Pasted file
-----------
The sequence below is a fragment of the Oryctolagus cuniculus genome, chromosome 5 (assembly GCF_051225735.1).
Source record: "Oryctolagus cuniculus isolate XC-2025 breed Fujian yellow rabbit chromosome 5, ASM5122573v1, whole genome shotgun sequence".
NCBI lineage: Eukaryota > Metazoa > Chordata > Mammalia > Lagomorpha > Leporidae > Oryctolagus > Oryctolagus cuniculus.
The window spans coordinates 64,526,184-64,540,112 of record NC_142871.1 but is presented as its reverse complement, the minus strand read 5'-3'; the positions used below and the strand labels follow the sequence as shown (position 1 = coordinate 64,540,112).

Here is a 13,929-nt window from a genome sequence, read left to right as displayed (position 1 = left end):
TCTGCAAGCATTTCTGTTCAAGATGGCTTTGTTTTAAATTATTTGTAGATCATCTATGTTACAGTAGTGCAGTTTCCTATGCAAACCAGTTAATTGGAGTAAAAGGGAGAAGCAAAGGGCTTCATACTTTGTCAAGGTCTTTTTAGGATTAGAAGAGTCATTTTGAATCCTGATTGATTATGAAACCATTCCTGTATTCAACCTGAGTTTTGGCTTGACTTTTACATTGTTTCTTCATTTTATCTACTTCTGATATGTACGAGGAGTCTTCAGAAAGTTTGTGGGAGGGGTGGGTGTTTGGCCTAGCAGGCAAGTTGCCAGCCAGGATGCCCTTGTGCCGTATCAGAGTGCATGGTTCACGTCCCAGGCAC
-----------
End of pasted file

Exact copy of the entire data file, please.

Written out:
The sequence below is a fragment of the Oryctolagus cuniculus genome, chromosome 5 (assembly GCF_051225735.1).
Source record: "Oryctolagus cuniculus isolate XC-2025 breed Fujian yellow rabbit chromosome 5, ASM5122573v1, whole genome shotgun sequence".
NCBI lineage: Eukaryota > Metazoa > Chordata > Mammalia > Lagomorpha > Leporidae > Oryctolagus > Oryctolagus cuniculus.
The window spans coordinates 64,526,184-64,540,112 of record NC_142871.1 but is presented as its reverse complement, the minus strand read 5'-3'; the positions used below and the strand labels follow the sequence as shown (position 1 = coordinate 64,540,112).

Here is a 13,929-nt window from a genome sequence, read left to right as displayed (position 1 = left end):
TCTGCAAGCATTTCTGTTCAAGATGGCTTTGTTTTAAATTATTTGTAGATCATCTATGTTACAGTAGTGCAGTTTCCTATGCAAACCAGTTAATTGGAGTAAAAGGGAGAAGCAAAGGGCTTCATACTTTGTCAAGGTCTTTTTAGGATTAGAAGAGTCATTTTGAATCCTGATTGATTATGAAACCATTCCTGTATTCAACCTGAGTTTTGGCTTGACTTTTACATTGTTTCTTCATTTTATCTACTTCTGATATGTACGAGGAGTCTTCAGAAAGTTTGTGGGAGGGGTGGGTGTTTGGCCTAGCAGGCAAGTTGCCAGCCAGGATGCCCTTGTGCCGTATCAGAGTGCATGGTTCACGTCCCAGGCAC